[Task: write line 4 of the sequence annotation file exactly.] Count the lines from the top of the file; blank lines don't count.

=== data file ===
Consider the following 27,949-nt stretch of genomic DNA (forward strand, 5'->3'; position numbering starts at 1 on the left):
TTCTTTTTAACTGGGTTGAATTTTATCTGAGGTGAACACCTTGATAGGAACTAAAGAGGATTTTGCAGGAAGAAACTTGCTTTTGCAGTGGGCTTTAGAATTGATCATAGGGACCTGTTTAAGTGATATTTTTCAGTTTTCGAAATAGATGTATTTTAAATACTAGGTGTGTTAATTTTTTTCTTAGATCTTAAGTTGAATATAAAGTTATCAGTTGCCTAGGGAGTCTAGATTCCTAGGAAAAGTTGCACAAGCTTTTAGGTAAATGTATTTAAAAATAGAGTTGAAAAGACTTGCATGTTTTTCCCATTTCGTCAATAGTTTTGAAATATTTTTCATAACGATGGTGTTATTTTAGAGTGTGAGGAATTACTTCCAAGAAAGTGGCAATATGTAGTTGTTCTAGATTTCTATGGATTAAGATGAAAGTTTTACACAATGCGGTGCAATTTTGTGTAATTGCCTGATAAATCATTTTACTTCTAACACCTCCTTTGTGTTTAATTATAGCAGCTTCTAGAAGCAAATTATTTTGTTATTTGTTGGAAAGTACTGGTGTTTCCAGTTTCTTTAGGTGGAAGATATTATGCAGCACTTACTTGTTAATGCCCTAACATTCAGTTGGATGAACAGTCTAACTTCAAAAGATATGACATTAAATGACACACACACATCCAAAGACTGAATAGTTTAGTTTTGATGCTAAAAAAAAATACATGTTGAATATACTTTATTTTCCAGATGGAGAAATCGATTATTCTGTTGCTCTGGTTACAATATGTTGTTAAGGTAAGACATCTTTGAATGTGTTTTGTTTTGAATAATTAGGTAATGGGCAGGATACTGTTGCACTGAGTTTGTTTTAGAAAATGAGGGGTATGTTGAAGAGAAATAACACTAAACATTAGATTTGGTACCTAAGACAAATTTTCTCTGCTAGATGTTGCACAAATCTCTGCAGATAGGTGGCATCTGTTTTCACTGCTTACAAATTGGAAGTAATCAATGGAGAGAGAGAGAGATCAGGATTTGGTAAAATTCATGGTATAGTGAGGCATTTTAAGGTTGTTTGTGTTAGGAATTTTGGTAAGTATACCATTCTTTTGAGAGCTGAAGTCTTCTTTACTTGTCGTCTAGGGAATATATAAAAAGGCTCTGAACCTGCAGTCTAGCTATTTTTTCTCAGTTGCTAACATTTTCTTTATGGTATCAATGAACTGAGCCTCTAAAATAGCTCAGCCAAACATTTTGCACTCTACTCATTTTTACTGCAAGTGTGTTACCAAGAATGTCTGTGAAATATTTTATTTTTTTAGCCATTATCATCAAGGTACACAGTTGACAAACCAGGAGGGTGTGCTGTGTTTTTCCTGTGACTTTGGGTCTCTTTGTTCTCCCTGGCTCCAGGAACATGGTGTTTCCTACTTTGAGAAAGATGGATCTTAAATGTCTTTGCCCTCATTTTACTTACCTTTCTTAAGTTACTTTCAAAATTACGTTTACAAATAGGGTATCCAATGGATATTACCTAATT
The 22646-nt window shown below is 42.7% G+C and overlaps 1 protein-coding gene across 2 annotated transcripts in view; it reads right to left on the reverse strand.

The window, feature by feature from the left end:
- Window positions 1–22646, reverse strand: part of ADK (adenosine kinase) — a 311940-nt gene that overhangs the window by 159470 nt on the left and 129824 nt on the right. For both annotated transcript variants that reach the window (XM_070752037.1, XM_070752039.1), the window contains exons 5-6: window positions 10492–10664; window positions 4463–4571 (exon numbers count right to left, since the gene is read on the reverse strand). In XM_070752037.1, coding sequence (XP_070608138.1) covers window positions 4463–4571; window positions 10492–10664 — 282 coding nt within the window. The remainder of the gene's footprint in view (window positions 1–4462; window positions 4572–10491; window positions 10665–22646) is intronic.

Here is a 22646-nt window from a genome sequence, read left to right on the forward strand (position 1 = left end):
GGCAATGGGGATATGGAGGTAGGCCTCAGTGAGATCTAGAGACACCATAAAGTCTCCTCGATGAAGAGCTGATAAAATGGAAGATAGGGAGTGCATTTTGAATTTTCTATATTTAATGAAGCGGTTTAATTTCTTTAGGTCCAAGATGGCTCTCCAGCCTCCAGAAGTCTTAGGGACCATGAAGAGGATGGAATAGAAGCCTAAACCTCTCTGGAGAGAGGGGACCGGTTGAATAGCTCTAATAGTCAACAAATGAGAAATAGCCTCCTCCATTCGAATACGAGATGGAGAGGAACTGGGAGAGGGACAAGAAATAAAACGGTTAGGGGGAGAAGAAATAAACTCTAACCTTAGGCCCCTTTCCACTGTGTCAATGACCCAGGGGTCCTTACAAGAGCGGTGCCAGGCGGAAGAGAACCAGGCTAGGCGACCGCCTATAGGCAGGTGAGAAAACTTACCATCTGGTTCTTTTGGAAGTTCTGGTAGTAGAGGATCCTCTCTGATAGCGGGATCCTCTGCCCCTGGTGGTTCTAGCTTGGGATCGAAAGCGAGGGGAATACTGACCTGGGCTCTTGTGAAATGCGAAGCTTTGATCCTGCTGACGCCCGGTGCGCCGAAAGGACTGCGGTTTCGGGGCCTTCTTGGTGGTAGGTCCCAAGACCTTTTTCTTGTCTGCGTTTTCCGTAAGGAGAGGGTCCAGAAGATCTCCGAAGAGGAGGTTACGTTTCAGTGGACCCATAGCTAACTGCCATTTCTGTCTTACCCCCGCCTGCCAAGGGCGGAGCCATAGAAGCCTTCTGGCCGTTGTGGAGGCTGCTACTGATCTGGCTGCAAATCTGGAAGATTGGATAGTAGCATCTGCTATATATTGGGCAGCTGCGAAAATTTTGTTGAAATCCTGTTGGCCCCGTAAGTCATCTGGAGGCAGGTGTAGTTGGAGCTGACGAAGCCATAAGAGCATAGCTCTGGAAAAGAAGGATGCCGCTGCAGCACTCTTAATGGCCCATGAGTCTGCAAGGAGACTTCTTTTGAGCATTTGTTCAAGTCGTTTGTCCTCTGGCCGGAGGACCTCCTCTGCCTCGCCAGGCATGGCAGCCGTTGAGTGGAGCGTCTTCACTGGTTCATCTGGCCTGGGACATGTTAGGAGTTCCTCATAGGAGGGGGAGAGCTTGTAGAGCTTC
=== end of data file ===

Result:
The window, feature by feature from the left end: